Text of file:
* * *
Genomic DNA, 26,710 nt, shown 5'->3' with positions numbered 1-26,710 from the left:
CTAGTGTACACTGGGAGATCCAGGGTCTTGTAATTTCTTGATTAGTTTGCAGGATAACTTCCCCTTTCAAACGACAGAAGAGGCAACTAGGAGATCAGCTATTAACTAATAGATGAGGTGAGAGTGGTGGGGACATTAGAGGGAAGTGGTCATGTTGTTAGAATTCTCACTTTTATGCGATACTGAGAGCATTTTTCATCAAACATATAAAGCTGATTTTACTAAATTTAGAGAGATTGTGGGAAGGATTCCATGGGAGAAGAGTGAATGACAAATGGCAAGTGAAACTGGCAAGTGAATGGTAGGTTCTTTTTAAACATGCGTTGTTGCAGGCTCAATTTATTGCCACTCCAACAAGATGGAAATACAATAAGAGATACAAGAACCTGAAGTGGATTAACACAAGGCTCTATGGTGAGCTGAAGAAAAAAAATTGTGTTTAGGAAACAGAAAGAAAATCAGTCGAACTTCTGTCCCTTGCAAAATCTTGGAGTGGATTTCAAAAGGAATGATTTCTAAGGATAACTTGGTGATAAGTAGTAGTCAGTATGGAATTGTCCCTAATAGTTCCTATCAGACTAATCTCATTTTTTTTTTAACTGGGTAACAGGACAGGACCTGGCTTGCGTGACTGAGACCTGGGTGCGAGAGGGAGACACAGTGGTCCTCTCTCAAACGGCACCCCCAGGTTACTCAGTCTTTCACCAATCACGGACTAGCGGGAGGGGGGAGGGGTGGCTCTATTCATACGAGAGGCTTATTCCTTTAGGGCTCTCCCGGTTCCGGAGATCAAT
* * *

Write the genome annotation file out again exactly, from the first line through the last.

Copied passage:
Genomic DNA, 26,710 nt, shown 5'->3' with positions numbered 1-26,710 from the left:
CTAGTGTACACTGGGAGATCCAGGGTCTTGTAATTTCTTGATTAGTTTGCAGGATAACTTCCCCTTTCAAACGACAGAAGAGGCAACTAGGAGATCAGCTATTAACTAATAGATGAGGTGAGAGTGGTGGGGACATTAGAGGGAAGTGGTCATGTTGTTAGAATTCTCACTTTTATGCGATACTGAGAGCATTTTTCATCAAACATATAAAGCTGATTTTACTAAATTTAGAGAGATTGTGGGAAGGATTCCATGGGAGAAGAGTGAATGACAAATGGCAAGTGAAACTGGCAAGTGAATGGTAGGTTCTTTTTAAACATGCGTTGTTGCAGGCTCAATTTATTGCCACTCCAACAAGATGGAAATACAATAAGAGATACAAGAACCTGAAGTGGATTAACACAAGGCTCTATGGTGAGCTGAAGAAAAAAAATTGTGTTTAGGAAACAGAAAGAAAATCAGTCGAACTTCTGTCCCTTGCAAAATCTTGGAGTGGATTTCAAAAGGAATGATTTCTAAGGATAACTTGGTGATAAGTAGTAGTCAGTATGGAATTGTCCCTAATAGTTCCTATCAGACTAATCTCATTTTTTTTTTAACTGGGTAACAGGACAGGACCTGGCTTGCGTGACTGAGACCTGGGTGCGAGAGGGAGACACAGTGGTCCTCTCTCAAACGGCACCCCCAGGTTACTCAGTCTTTCACCAATCACGGACTAGCGGGAGGGGGGAGGGGTGGCTCTATTCATACGAGAGGCTTATTCCTTTAGGGCTCTCCCGGTTCCGGAGATCAAT